Baikal Stealth moderated .410
- 5 Comments
- Last updated: 15/12/2016
Some guns just make you smile, this is one of them as the Hushpower moderated .410 is a great piece of kit! I might as well tell you this at the beginning as at the end, and I only say this when I think a gun is something really special. Yes it’s built on a cheap, or, should I say inexpensive but solid, synthetic stocked, Baikal, single barrel, but it really is simply brilliant with the emphasis on the simple!
To cut through any confusion; though the concept of moderated shotguns can be credited to The Saddlery & Gunroom at Westerham in Kent who offer pump-action, single and even double barrelled guns. York Guns also offer the Baikal Stealth too.
Called the Stealth - this fully moderated design well, it looks smart. First impressions are good with its blacked metal and synthetic stock. It also feels good when you pick it up. Cutting to the chase and we will return to this subject even with standard velocity cartridges it is VERY quiet (2 1/2” or 3” it makes little difference) and shoots instinctively. The gun’s all-black finish gives it quite a deep, dark and dangerous appearance, but you can have one in good ol’ fashioned wood too, and just for the record, I have and am very pleased with it.
What is this going to cost you? Only £322, which is a bargain considering how functional it is and the engineering expertise that has gone into its original design and subsequent conversion. Baikal-based models are available in 20 and 12 bore too. They also offer the pump-action Mossberg 500 models in .410, 20 and 12-bore too from £568. Plus there is an interesting and unusual over & under 20 based on an Investarm at £784.
The thing that sets the Baikal and the Mossberg .410 models apart are their handing qualities. The former in particular feels surprisingly lively as well as very pointable with its long sighting plane. It has a 26” barrel covered by a sound moderator, which may be disassembled for cleaning. Effective barrel/moderator length is about 35” with an overall of just over 50”. It does not feel that long though as it’s a single-shot, break-barrel layout, whereas a comparable Mossberg pump is longer as the moderator can only go back as far as the barrel securing ring, which imbalances it a bit.
The Hushpower weighs in at about 6 1/2 pounds, which is ideal, being not to heavy or light. I think herein lies the secret of its good handling and shooting qualities, single barrel .410s are often far too whippy. This one isn’t. The sighting picture offered along the tube – there is no rib, just a brass bead of squashed chess pawn form at the muzzle – is very good. It certainly worked for me. I might say that about just about every other aspect of the design too.
The action, which is of non-ejector pattern, operates by means of an under-lever. The latter is ergonomically shaped and easy to use. One squeezes it towards the grip to open – about an inch of movement is required. There is cross bolt safety to the rear of the trigger positioned inside the guard, of its type it is one of the best that I have used. It is well placed, and, positive but not too heavy in action. The trigger blade is quite small, but well-shaped – it suited my hand/fingers perfectly. The pull was surprisingly good. On the top strap there is a (very useful) cocking indicator (which can be felt when light is fading). Thanks to the snap-action under lever design, the gun is extremely easy to take apart or put back together.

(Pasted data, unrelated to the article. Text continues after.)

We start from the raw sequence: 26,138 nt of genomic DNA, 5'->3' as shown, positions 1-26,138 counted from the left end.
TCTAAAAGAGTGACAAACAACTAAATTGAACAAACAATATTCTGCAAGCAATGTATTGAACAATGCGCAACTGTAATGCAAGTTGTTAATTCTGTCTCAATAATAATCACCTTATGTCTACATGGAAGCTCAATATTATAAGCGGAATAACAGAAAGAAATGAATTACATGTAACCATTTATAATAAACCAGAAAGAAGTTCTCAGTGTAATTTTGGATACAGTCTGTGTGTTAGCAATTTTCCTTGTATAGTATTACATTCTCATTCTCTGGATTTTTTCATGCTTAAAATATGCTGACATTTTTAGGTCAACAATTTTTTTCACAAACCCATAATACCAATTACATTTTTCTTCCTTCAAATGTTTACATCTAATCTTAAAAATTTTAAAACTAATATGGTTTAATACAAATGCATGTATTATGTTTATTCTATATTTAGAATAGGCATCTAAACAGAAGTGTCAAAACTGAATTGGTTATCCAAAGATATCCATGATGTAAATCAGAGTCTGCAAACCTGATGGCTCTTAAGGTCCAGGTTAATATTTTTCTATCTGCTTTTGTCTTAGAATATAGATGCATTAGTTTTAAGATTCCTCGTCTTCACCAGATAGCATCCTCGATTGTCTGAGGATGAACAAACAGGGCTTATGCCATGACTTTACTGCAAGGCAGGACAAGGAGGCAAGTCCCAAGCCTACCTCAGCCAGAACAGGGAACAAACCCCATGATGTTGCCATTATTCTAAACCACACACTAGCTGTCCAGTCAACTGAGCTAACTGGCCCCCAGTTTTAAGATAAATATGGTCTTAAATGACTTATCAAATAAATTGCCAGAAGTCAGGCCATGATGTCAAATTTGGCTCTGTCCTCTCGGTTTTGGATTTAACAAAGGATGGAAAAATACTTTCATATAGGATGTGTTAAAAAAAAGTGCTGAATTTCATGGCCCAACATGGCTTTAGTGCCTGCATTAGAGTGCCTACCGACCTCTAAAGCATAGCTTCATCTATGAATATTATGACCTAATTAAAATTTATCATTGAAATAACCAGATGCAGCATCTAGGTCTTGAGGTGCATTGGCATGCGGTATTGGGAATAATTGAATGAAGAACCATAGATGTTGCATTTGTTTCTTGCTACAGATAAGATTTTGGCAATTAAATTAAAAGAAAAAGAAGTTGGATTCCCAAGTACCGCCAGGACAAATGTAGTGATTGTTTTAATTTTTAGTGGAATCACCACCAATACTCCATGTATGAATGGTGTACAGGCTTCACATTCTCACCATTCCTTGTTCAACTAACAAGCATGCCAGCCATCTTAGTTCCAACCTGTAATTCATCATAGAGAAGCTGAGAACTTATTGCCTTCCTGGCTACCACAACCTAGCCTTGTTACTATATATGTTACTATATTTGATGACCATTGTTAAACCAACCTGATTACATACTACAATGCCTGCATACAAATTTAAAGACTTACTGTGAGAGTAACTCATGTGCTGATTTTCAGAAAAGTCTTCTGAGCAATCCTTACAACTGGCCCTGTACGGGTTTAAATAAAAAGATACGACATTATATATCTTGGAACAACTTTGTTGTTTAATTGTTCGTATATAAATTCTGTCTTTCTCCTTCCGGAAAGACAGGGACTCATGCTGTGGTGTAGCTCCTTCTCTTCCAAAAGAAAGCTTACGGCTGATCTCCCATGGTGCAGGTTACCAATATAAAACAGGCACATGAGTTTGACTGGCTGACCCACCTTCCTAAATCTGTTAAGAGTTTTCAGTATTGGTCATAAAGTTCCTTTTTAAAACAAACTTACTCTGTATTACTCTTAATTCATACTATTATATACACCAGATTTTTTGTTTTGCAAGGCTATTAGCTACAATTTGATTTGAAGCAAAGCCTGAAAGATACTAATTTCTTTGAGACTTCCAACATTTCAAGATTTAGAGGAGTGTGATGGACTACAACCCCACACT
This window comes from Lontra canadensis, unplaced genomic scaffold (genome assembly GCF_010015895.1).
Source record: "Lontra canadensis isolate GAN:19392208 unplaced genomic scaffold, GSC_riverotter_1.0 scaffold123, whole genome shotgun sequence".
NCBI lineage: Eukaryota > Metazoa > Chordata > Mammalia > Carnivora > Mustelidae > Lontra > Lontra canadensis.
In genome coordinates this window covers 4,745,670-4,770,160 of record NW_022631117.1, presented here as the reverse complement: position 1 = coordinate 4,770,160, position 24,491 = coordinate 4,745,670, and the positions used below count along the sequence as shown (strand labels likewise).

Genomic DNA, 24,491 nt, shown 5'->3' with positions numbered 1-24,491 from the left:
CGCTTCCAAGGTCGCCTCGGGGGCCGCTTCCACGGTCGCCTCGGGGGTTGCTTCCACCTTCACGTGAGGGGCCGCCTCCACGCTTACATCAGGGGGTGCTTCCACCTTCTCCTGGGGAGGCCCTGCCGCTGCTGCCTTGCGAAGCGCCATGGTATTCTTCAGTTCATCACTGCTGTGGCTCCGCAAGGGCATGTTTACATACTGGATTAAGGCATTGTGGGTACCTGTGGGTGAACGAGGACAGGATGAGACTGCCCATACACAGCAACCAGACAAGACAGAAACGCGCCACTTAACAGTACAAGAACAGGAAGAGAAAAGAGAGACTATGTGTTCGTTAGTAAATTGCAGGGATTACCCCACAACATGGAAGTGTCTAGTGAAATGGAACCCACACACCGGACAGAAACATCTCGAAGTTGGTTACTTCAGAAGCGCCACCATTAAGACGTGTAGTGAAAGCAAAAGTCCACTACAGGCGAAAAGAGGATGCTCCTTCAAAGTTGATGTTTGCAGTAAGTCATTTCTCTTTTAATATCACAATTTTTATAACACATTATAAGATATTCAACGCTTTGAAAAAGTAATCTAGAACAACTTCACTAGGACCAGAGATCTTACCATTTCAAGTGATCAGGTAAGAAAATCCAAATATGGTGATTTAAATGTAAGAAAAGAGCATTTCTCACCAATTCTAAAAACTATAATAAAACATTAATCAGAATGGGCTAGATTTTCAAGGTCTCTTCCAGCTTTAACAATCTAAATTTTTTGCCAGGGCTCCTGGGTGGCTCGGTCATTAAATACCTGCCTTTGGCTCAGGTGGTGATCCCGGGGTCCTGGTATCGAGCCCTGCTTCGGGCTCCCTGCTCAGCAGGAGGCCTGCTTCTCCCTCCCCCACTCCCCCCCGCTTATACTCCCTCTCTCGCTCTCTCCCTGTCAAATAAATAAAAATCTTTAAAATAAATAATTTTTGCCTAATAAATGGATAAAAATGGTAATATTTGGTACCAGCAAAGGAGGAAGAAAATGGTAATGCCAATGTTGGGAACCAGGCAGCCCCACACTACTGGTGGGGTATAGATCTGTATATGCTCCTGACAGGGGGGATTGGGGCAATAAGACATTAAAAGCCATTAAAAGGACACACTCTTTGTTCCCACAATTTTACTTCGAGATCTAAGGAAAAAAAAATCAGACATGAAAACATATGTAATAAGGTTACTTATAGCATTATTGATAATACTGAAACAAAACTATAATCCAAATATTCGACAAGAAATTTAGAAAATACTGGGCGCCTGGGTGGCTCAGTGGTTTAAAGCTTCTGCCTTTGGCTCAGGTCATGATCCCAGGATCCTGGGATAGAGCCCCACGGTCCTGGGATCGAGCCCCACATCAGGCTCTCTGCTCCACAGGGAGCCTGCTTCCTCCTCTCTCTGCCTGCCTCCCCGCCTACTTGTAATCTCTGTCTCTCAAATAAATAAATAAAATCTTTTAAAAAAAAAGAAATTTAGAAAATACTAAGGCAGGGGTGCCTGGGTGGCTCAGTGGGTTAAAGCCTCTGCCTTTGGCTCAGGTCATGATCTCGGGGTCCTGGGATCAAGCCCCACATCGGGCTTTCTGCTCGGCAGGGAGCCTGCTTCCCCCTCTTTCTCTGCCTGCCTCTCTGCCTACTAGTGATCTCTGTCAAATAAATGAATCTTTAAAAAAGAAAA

The barrel, which bears Russian and Birmingham proof marks, has a single lump which locates on a cross-pin. Lock-up is brilliantly simple with a bolt to the rear coming through a cut in the bottom of the action face. The lump comes down compresses a spring and meets a triangular bite. Why are the Russians so good at simple? AK47s, T62s, Sputniks, and Baikal single barrels are all works of engineering genius. KISS in action.
The design of the barrel and moderator assembly on this gun is down to Hushpower’s Bob Hurley. Bob told me: “The gun has a fairly short, choked barrel from the factory, and we do not interfere with the length, but we do port it. On the .410 there are five holes spaced along the barrel - well away from the choke area. They are 4.5mm in diameter. Within the body of the enclosing moderator tube, there are to the front four baffles which are fitted at the end of the moderator and bear against the front bush and end cap which also has a tapped hole for the bead. The rear moderator bush is permanently fitted to the barrel – by a close tolerance interference fit.”
As for the stock, the basic shapes were good with a comfy and practical comb and grip. There was not too much drop and the length of pull is about 14 ¼” a little short perhaps, but I did not notice. With the rest of the gun being quite long, I think a little on the short side makes it all the more user friendly. I also like the Deeley, pull-down forend latch, and, the shape too. On the wood version about 2” is removed to increase the moderator’s expansion chamber length not in this case, though.
Final Comments and Shooting Impressions
I really rate this little gun and apart from being fun to use on clays – astounding any on-lookers – it is a superb working tool for anyone involved in pest control. It allows for shooting near built up areas (where proper permissions are in place of course) and it is an untiring gun to use because of the lack of noise and recoil. It would also be an ideal for instructing gun-shy beginners, and, for corporate entertainment.
My thanks to Hushpower and to Lyalvale Express for supplying the cartridges used in this test
CONTACT: Saddlery & Gun Room, 01959 573 089; York Guns Ltd, 01904 487180